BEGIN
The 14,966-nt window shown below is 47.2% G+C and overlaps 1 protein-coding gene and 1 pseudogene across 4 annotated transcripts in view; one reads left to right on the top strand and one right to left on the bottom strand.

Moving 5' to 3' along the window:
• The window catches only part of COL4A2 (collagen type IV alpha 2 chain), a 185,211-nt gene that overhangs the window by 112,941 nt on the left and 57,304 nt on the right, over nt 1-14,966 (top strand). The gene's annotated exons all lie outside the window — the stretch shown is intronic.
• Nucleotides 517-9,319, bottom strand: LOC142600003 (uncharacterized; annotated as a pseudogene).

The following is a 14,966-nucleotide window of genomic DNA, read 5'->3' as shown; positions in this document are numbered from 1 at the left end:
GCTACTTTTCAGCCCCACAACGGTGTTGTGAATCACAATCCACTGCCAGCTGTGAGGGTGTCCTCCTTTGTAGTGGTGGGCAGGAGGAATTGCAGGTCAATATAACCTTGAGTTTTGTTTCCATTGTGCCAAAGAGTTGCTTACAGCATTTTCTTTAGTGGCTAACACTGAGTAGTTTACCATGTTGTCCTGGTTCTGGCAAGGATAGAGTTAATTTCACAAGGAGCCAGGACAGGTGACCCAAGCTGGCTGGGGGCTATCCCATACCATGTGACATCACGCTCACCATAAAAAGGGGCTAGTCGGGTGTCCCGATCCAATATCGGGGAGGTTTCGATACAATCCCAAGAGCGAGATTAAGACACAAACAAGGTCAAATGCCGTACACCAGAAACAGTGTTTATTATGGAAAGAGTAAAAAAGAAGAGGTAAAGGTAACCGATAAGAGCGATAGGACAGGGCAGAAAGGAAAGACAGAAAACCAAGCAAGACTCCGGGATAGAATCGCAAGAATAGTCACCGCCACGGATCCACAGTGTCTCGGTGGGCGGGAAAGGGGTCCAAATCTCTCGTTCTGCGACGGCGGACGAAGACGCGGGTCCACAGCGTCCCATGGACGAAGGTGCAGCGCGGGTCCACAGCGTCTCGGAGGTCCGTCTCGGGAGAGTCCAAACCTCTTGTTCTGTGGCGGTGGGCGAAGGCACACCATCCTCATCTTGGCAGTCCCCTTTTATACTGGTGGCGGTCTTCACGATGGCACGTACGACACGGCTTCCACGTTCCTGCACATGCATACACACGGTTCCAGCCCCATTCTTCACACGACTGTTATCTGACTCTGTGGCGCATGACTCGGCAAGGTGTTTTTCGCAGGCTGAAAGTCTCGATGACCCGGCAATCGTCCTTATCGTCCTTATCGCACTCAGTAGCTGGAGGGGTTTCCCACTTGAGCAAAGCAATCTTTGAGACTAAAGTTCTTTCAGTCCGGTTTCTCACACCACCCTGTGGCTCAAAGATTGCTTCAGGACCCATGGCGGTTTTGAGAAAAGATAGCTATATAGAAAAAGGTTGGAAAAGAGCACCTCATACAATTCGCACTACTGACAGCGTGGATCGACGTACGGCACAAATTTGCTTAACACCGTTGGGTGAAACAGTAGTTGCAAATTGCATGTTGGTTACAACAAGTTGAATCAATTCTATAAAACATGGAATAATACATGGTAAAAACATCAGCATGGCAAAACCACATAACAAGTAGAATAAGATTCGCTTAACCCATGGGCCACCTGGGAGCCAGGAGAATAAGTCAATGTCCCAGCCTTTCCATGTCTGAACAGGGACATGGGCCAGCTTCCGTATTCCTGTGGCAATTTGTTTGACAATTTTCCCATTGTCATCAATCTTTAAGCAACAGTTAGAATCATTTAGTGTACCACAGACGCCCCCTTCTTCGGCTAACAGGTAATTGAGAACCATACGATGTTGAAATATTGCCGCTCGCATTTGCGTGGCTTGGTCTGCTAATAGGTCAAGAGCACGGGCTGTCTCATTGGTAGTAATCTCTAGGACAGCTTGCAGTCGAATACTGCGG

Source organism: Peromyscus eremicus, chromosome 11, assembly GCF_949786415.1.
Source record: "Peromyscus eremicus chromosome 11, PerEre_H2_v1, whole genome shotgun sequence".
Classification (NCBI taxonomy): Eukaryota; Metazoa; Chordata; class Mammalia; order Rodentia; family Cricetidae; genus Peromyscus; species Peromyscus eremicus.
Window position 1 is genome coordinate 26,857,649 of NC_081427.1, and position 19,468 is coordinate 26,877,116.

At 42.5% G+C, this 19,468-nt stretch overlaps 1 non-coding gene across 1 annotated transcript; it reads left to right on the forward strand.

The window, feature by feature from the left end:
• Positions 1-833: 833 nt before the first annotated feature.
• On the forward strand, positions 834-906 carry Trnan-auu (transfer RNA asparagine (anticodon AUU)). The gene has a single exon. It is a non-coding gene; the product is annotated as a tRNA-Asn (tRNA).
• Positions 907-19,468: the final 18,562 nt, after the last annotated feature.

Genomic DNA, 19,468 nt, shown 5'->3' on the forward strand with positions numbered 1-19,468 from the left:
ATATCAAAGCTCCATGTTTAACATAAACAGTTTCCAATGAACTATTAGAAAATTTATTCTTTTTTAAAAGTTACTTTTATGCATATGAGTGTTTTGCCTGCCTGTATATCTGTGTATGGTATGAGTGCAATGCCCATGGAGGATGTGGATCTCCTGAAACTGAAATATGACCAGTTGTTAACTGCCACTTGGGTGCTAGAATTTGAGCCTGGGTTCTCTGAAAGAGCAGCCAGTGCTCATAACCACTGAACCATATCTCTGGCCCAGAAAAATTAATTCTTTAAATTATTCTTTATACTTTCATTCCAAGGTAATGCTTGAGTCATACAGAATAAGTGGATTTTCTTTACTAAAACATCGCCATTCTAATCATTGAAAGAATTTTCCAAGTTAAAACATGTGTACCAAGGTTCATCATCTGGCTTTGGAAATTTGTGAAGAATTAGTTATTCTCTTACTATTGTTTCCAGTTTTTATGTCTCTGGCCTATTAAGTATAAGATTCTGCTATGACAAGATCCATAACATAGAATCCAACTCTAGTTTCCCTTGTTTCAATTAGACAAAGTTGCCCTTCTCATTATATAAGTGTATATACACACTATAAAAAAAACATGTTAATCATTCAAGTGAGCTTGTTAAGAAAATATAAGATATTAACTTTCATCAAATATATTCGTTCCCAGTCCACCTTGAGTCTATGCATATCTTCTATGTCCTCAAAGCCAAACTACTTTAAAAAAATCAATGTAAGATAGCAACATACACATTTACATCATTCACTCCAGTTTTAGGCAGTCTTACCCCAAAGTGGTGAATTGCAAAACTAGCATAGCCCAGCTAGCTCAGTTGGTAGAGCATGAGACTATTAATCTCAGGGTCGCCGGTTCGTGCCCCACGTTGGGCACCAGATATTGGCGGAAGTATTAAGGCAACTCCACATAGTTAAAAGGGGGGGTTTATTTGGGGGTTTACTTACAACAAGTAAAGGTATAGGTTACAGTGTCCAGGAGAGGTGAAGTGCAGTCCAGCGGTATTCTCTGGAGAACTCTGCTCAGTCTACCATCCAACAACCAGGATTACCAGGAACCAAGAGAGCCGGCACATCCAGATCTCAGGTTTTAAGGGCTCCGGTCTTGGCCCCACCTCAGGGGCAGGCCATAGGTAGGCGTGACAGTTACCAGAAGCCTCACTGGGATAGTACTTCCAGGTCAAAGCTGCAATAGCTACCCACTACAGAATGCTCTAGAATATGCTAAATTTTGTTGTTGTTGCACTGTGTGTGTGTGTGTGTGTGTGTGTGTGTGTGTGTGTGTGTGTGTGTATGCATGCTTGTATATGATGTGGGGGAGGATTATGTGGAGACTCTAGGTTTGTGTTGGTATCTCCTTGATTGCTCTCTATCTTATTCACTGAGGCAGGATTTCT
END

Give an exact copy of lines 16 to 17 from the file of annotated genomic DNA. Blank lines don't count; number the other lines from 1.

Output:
Genomic DNA, 19,468 nt, shown 5'->3' on the forward strand with positions numbered 1-19,468 from the left:
ATATCAAAGCTCCATGTTTAACATAAACAGTTTCCAATGAACTATTAGAAAATTTATTCTTTTTTAAAAGTTACTTTTATGCATATGAGTGTTTTGCCTGCCTGTATATCTGTGTATGGTATGAGTGCAATGCCCATGGAGGATGTGGATCTCCTGAAACTGAAATATGACCAGTTGTTAACTGCCACTTGGGTGCTAGAATTTGAGCCTGGGTTCTCTGAAAGAGCAGCCAGTGCTCATAACCACTGAACCATATCTCTGGCCCAGAAAAATTAATTCTTTAAATTATTCTTTATACTTTCATTCCAAGGTAATGCTTGAGTCATACAGAATAAGTGGATTTTCTTTACTAAAACATCGCCATTCTAATCATTGAAAGAATTTTCCAAGTTAAAACATGTGTACCAAGGTTCATCATCTGGCTTTGGAAATTTGTGAAGAATTAGTTATTCTCTTACTATTGTTTCCAGTTTTTATGTCTCTGGCCTATTAAGTATAAGATTCTGCTATGACAAGATCCATAACATAGAATCCAACTCTAGTTTCCCTTGTTTCAATTAGACAAAGTTGCCCTTCTCATTATATAAGTGTATATACACACTATAAAAAAAACATGTTAATCATTCAAGTGAGCTTGTTAAGAAAATATAAGATATTAACTTTCATCAAATATATTCGTTCCCAGTCCACCTTGAGTCTATGCATATCTTCTATGTCCTCAAAGCCAAACTACTTTAAAAAAATCAATGTAAGATAGCAACATACACATTTACATCATTCACTCCAGTTTTAGGCAGTCTTACCCCAAAGTGGTGAATTGCAAAACTAGCATAGCCCAGCTAGCTCAGTTGGTAGAGCATGAGACTATTAATCTCAGGGTCGCCGGTTCGTGCCCCACGTTGGGCACCAGATATTGGCGGAAGTATTAAGGCAACTCCACATAGTTAAAAGGGGGGGTTTATTTGGGGGTTTACTTACAACAAGTAAAGGTATAGGTTACAGTGTCCAGGAGAGGTGAAGTGCAGTCCAGCGGTATTCTCTGGAGAACTCTGCTCAGTCTACCATCCAACAACCAGGATTACCAGGAACCAAGAGAGCCGGCACATCCAGATCTCAGGTTTTAAGGGCTCCGGTCTTGGCCCCACCTCAGGGGCAGGCCATAGGTAGGCGTGACAGTTACCAGAAGCCTCACTGGGATAGTACTTCCAGGTCAAAGCTGCAATAGCTACCCACTACAGAATGCTCTAGAATATGCTAAATTTTGTTGTTGTTGCACTGTGTGTGTGTGTGTGTGTGTGTGTGTGTGTGTGTGTGTGTGTGTGTATGCATGCTTGTATATGATGTGGGGGAGGATTATGTGGAGACTCTAGGTTTGTGTTGGTATCTCCTTGATTGCTCTCTATCTTATTCACTGAGGCAGGATTTCT